How It All Started

Bob Phillips

The title of this blog was inspired by one of my Spanish professor's at Miami University of Ohio, Dr. Robert Phillips, who died in the e...

Tuesday, January 5, 2021

Reflections on 10 years of food blogging

Ten years ago I posted my first recipe for this blog Classic Italian Soup in Reverse. My previous blog projects prior to this were each one-year type explorations (My Year of Reading "Year Of" Books - 2009 and Celebrating the States - 2010). I don't remember if I had any intentions as to how long this project would last, but I don't think I expected it to hit the decade mark. There are now over 600 posts, which would indicate that although I missed a few weeks along the way (sometimes several in a row) and some of the posts are not actually for recipes, and some recipes were prepared, but never blogged, it would appear that James and I have (more or less) kept up with preparing and posting "one new recipe a week". 

There have been some surprising favorites including:

And some not-so-surprising favorites including: 

At least two recipes we prepared and blogged about twice (we really love both of these dishes:, I don't know why we didn't remember making them the first time):

Important lessons learned:

Some other important things I've learned:

  • I learned to not only enjoy cooking, but to enjoy eating. I am probably 20 pounds heavier than I was 10 years ago. Some of that I will chalk up to aging and menopause, and some of it I will own as just the weight of a person who really likes food. 

  • Although we still prefer cooking with gas, since we bought our near-the-beach house we have learned to cook on an electric stove, and James has become our resident expert on the Big Green Egg.

  • I am very happy that I already knew how to cook and to keep a well-stocked pantry when the pandemic hit. We have eaten out perhaps half a dozen times since last March, and otherwise prepared our own meals, and although I will admit to sometimes wanting to have someone else cook for me I at least have not gotten bored with our excellent repertoire of good meals. I not only know how to cook from recipes, I also know what to do with whatever ingredients I have on hand, I know what to do with leftovers, and how to make good substitutions, as well as how to salvage a meal that seems un-savable.

  • We enjoy sharing our meals as well. We especially like our Christmas Eve lobster dinner and Thanksgiving tradition with friends. I think our most memorable meal must be 2013's Chinese Thanksgivikkah. Wow! Was that really seven years ago?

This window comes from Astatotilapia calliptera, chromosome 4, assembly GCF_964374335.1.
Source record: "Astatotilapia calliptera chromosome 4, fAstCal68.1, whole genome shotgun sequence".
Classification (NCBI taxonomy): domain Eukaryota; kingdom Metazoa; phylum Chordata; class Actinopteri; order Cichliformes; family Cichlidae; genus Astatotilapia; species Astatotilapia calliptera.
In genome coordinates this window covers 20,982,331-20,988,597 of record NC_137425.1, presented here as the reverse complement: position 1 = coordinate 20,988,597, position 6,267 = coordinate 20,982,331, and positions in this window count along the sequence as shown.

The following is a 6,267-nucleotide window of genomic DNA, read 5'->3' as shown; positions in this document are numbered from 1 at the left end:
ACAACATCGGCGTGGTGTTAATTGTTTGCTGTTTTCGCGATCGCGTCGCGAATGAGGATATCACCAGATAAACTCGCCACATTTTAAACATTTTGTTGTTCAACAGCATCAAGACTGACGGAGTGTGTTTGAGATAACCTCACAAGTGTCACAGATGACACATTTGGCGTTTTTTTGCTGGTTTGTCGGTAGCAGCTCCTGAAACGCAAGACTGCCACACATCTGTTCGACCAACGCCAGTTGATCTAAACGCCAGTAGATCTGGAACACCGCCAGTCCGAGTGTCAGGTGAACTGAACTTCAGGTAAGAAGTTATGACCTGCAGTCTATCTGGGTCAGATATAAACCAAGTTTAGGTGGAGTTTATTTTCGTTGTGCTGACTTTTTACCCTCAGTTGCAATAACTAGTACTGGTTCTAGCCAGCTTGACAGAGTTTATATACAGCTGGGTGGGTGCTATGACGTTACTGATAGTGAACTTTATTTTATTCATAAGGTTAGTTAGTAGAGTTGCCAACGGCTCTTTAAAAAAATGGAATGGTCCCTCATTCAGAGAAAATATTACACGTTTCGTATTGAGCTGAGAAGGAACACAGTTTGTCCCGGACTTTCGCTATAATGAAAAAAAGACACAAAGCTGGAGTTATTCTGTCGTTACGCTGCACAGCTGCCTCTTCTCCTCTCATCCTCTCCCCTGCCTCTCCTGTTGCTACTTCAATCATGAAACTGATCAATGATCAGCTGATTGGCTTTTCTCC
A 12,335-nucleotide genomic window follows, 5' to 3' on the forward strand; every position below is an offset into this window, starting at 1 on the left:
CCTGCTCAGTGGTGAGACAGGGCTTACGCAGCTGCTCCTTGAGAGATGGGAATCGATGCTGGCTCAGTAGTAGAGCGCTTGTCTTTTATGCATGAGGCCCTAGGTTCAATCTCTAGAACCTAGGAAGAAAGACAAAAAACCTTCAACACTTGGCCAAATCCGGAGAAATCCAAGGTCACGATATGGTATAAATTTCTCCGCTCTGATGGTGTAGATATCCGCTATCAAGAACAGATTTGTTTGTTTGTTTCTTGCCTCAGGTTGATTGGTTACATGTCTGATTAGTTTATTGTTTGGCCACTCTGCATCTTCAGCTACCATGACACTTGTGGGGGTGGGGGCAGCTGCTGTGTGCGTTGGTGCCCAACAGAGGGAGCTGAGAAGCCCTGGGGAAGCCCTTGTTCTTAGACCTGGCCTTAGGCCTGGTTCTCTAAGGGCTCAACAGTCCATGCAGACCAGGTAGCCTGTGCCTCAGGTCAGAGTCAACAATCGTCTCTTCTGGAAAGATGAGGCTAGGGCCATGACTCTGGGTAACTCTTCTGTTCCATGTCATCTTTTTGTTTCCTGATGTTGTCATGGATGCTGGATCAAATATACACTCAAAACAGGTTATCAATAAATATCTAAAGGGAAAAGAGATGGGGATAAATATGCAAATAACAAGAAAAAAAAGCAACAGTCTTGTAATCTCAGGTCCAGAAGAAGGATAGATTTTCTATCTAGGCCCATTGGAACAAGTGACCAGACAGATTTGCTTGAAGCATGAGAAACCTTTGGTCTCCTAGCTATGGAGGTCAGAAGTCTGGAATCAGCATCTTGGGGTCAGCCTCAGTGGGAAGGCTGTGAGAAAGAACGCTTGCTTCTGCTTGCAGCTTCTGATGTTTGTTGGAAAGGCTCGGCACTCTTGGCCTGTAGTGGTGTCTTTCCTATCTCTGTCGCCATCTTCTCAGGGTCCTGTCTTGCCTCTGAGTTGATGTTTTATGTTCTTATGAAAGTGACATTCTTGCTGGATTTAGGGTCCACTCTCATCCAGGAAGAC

Nothing exists in a vacuum. Our personal lives are inherently tied to all that we do including cooking.

  • Those who have been following the blog for many years may have noticed that we stopped referring to our only child as our "daughter" a few years ago and started using "our wonderful child" or "our kid". We are the proud parents of an adult trans child, who is also an exceptionally good cook, and who knows how to pick out a gift for us

  • In the first year of this blog we lost our good friend Anna whose death was memorialized in this post about eggnog muffins.

  • Between us we have lost three parents: Pam's father and stepfather, and James' mother. Posts that mention them can be found here, here, here, and here.

  • When we married in 1987 we had three living grandparents between us. We lost two (Pam's grandmother and James' grandfather in 1995 and 1996 respectively) long before we started this blog. James' grandmother lived until 2016. My grandmother loved Peppermint Schnapps. We made this cocktail and posted it in her honor early in our blogging project. James' grandmother was immortalized with this post shortly after her death. I did not find any posts in which we mentioned Granddad. But I have to say, he really wasn't much of a foodie.

  • In 2017 and again in 2018 we hosted a student (who is now a friend) from Georgia (the country) in our home. If we had not known Luka we probably never would have tried Khachapuri-Georgian Cheese bread.

  • Our 22-year Easter tradition of dinner with our friend Jackie (mother to our good friend Jenny) and her family and friends was interrupted this year due to the pandemic. The missed meal became more poignant when Jackie passed away this summer. Posts about our contributions to Easters past can be found here, here, and here.

Finally, I have this to say: I am a good cook, and proud of it.

Monday, January 4, 2021

A Sweet, Creamy New Year's Day Soup - and it has bacon!

I googled New Year's Recipes on New Year's Eve and found The Pioneer Woman's website. From her list of 35 recipes I selected Butternut Squash Soup. I actually made it on New Year's Day, even though it says it's a New Year's Eve recipe. I also only made a half batch since the pandemic had only the two of us celebrating the start of 2021 together. I carefully added all the things I would need to make this soup to the shopping list of things James was going to procure, including the titular butternut squash. However, when he came home I discovered that he had neglected to buy one. Although we avoid multiple trips to the grocery store these days, he went back for this most important ingredient once we determined that it was indeed on the list!